David Boxley Tsimshian Northwest Coast Artist

David Boxley 2012 Totem Pole Installtion at The Smithsonian National Museum of the American Indian

The totem pole is 22 feet long and carved from a red cedar log weighing 3,000 pounds. It was permanently installed at the Smithsonian on January 14th, 2012.

"Alaskan Indian woodcarver revives extinct totem art"
BBC News, 12 January 2012

"World renowned artist David Boxley and his son are carving a Tsimshian Alaskan Indian totem pole for a prominent American museum. With no skilled artists alive to instruct him in the traditional craft, Boxley had to learn on his own."

[Read More + View Video]
BBC News, 12 January 2012

The Git-Hoan (People of the Salmon) Native Dance Group performing at the 2012 Smithsonian National Museum of the American Indian in Washington D.C January 14, 2012 unveiling of the Boxley totem pole.

- slide show of that performance coming soon.

View the official Smithsonian event coverage video:
David Boxley Totem Pole at the National Museum of the American Indian

David Boxley, a Tsimshian carver from Alaska, created a totem pole for the National Museum of the American Indian in Washington, D.C. Boxley, who grew up in Metlakatla, and his son finished the work in the museum's Potomac atrium, where the Tsimshian dance group Git--Hoan (People of the Salmon) celebrated the unveiling. "There's few of us," Boxley told the Washington Post. "But we're alive and well. We wanted to let people know we're alive and well." The totem features a chief holding salmon, a group of villagers, and an eagle—the symbol of Boxleys' clan.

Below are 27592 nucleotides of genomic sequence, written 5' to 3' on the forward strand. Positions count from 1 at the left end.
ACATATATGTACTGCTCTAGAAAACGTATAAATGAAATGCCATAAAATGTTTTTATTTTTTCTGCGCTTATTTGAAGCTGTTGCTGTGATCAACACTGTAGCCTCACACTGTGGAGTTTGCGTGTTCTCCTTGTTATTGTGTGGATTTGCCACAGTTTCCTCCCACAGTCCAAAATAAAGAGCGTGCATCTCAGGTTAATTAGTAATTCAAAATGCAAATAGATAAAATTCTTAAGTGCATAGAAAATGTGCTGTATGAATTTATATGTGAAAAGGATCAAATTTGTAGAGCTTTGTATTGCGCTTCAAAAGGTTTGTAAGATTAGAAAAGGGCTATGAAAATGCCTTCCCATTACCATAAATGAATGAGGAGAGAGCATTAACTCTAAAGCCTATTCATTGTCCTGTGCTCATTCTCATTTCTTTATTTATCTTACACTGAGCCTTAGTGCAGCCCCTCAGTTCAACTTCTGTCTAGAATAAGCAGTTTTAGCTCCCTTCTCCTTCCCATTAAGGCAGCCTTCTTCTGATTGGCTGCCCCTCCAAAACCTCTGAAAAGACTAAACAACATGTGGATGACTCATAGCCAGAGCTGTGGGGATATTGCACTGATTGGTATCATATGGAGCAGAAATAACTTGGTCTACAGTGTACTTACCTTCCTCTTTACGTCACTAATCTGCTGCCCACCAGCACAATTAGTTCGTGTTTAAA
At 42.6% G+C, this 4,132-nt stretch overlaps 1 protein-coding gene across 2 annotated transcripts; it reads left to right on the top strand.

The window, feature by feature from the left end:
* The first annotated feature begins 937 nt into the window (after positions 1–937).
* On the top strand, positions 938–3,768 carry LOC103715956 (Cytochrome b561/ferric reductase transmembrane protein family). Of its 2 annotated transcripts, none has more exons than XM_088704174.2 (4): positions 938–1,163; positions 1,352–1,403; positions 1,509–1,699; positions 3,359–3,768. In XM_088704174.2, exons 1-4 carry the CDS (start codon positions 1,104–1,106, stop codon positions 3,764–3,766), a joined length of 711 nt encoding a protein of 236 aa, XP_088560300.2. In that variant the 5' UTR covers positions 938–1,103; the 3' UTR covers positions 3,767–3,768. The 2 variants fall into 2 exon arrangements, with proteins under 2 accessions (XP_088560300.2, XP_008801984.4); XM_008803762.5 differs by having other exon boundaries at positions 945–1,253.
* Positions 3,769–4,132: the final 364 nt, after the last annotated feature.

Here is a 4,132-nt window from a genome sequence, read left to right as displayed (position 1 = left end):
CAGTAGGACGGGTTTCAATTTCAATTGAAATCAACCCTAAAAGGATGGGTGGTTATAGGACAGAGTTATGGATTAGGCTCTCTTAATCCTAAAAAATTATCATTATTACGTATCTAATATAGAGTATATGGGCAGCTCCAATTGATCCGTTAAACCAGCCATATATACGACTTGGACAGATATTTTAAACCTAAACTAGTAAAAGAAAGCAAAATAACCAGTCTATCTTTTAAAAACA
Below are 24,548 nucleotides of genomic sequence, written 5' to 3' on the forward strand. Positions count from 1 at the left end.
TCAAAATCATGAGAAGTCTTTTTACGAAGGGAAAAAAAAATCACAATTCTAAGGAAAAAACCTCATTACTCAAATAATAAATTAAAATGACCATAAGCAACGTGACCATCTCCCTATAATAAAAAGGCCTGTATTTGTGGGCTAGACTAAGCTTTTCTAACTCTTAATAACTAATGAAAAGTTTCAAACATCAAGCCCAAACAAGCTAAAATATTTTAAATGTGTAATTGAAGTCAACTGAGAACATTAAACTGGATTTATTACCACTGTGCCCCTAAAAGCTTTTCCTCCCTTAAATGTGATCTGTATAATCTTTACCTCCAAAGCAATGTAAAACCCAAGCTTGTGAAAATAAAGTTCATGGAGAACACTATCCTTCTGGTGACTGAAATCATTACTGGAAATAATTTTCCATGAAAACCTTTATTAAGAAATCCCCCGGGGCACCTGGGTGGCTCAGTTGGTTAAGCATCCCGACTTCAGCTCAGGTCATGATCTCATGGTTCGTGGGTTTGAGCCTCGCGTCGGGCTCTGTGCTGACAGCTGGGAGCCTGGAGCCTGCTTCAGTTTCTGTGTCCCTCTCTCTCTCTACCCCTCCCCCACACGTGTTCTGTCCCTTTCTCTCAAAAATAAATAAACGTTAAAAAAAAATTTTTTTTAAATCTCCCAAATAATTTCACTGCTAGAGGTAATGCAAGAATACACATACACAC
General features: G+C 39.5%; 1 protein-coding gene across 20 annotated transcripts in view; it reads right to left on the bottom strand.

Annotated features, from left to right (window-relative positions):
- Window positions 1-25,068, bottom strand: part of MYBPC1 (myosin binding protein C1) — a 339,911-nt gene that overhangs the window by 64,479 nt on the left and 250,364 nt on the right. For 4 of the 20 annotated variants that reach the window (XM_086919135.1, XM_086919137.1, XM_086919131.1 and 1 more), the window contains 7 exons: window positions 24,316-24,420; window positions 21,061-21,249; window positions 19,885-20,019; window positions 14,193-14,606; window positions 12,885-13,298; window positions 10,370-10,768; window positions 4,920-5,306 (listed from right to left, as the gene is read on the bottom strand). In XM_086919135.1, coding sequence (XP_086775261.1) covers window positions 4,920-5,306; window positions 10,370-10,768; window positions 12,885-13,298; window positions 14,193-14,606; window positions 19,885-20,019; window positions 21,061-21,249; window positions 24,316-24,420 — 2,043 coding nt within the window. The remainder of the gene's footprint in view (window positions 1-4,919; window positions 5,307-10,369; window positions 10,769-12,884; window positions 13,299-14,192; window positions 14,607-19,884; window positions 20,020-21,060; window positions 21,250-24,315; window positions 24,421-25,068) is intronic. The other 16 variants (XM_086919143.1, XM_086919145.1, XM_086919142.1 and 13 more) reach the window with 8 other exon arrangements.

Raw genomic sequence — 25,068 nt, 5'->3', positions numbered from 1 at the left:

Tiny NW tribe to have totem pole installed at Smithsonian
King 5 Seattle News, December 27, 2011

Among the stately cedars of the Kitsap Peninsula, David Boxley is carving a niche for his people.

"I've been wishing for this since I heard the museum was going to happen," he said from the workspace outside his home in Kingston.

Boxley is a member of the Tsimshian tribe, located on a 10-mile-long island near Ketchikan, Alaska. Only about 10,000 members remain. Barely 100 still speak the native tongue.

"It's a culture than came close to disappearing," says Boxley.

[Read More + View Video] ...King 5 Seattle News Article and Video link

Interview with Native American Tsimshian Artist David Boxley
By Historian, Darren R. Reid -University of Dundee

"David Boxley, a Tsimshian artist from Alaska, has been producing high quality pieces of art for over twenty five years. In that time he has built up an international reputation having produced Totems (and other pieces) for a variety of high profile clients, including the Goodwill Games and, most recently, the Smithsonian Museum of the American Indian."

[Read More at www.darrenreidhistory.co.uk/interview-with-native-american-tsimshian-artist-david-boxley ]

News and Awards Contacting David Boxley